• But wait, there’s more. How about voice activated direct mail? It’s here and it’s now. MAILPOW brings sound—voices, lectures, music … even your own voice—to direct mail. The audience was wowed, when this service was highlighted at DMAW’s “Innovative Formats and Integrated Campaigns” seminar in April.

Voice activated search, messaging, learning and writing will finally come of age this year … and the world will never be the same. In fact, the next voice you hear – or create – could be a robot.  A startup named Guide is working on a way to transform nearly any online article into a video news piece.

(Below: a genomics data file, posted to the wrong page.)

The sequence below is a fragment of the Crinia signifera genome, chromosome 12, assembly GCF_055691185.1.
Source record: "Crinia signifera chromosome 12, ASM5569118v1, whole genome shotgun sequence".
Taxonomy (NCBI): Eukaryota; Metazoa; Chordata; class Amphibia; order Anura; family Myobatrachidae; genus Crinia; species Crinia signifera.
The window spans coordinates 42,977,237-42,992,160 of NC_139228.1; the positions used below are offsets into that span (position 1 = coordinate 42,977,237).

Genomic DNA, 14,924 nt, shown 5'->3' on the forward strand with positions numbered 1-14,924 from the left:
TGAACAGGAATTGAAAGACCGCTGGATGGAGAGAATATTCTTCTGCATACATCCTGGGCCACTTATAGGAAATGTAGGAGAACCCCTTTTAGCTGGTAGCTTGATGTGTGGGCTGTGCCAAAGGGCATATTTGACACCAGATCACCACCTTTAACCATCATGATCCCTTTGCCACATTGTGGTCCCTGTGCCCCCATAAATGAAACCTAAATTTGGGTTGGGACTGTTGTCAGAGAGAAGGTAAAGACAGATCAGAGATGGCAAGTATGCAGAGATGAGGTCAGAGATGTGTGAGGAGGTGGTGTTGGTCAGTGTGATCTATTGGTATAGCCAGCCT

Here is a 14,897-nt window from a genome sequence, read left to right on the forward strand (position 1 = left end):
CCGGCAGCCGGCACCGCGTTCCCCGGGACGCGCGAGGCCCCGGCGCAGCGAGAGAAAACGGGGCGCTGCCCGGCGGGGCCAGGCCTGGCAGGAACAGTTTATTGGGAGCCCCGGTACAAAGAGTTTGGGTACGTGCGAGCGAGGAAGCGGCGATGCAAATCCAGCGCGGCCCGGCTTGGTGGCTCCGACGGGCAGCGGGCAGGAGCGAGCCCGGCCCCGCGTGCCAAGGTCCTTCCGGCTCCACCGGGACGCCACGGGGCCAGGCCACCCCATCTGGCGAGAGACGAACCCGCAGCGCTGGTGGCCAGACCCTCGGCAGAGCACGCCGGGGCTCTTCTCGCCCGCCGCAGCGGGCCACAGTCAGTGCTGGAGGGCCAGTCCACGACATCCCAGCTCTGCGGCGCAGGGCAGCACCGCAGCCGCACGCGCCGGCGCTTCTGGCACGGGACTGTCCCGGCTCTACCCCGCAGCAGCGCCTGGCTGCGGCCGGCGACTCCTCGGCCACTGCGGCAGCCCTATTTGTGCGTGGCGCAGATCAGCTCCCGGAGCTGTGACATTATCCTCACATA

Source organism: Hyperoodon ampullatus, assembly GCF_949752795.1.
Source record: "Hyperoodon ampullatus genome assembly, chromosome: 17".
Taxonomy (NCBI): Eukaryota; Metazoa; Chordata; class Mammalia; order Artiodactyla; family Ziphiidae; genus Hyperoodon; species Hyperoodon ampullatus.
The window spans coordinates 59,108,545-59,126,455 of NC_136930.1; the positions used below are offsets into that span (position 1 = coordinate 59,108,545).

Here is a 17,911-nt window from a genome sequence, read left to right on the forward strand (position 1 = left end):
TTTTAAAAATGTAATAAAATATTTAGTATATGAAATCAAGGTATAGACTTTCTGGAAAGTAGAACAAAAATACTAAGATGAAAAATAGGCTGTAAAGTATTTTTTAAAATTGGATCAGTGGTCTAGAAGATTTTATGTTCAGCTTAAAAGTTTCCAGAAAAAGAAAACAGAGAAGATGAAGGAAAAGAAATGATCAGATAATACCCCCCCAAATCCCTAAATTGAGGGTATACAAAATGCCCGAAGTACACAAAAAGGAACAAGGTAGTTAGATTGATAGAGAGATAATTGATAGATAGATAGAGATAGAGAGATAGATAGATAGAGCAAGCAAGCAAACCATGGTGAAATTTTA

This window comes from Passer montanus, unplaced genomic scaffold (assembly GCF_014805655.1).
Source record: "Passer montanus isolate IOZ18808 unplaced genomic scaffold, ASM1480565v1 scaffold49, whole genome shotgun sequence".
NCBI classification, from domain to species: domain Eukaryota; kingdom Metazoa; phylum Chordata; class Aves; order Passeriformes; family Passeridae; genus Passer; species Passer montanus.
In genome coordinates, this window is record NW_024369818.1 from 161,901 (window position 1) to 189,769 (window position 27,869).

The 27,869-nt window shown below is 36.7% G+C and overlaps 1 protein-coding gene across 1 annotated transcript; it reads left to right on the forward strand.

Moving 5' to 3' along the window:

Can you hear me now?

Got A Story? Tell A Blogger. But Read This First.


An interesting assignment popped up recently on Blogdash, a website that connects bloggers with folks who need them.

On October 28 — and again on November 1 — I received a pitch from an organization that wanted me to post a 100-500 word article about their “charity” on OurFoodNews. The assignment specified that I include at least one photo and a link to their landing page (both of which I would do anyway).

Sniff, Sniff: Yuk!
The payment offer of $60 was silly, but the topic fit OurFoodNews, so I thought maybe I could do some good. Upon further inspection, though, this particular pitch began to take on a bad odor.

• For one thing, the “link” I was required to include took the reader directly to a video appeal for money. I mean it started playing as soon as I hit the link and I couldn’t turn it off.